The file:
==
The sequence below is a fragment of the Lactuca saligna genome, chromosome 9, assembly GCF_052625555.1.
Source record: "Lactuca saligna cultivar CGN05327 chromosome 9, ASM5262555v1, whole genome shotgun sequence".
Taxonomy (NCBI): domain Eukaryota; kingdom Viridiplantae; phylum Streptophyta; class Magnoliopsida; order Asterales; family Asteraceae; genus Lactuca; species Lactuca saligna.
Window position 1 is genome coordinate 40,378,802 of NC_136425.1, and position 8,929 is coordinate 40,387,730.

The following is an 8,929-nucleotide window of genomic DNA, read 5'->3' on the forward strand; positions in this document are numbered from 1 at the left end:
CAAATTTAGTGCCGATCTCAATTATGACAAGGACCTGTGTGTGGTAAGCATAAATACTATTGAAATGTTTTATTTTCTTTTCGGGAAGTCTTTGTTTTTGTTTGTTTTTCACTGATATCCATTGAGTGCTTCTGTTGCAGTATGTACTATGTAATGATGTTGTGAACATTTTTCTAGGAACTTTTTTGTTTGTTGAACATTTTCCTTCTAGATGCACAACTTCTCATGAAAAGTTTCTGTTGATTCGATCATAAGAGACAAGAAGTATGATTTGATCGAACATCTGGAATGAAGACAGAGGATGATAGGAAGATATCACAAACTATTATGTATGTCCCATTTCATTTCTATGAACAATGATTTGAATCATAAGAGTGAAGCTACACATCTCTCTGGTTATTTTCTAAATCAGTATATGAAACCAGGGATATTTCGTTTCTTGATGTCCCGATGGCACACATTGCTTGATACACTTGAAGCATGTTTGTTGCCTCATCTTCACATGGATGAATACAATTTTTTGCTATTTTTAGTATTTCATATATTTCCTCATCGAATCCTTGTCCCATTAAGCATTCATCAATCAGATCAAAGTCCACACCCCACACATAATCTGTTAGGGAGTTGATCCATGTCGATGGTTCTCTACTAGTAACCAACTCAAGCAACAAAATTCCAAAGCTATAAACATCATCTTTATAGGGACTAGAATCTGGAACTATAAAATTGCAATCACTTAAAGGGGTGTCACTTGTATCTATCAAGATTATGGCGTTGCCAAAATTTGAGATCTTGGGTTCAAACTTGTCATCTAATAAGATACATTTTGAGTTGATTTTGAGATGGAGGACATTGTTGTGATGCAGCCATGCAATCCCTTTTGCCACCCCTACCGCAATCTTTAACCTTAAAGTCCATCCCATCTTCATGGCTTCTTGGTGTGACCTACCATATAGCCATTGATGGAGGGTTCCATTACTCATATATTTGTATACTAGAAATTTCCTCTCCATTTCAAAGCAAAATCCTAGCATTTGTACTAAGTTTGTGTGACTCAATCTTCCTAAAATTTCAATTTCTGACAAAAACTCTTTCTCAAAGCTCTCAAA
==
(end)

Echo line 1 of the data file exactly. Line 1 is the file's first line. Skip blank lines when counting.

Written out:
The sequence below is a fragment of the Lactuca saligna genome, chromosome 9, assembly GCF_052625555.1.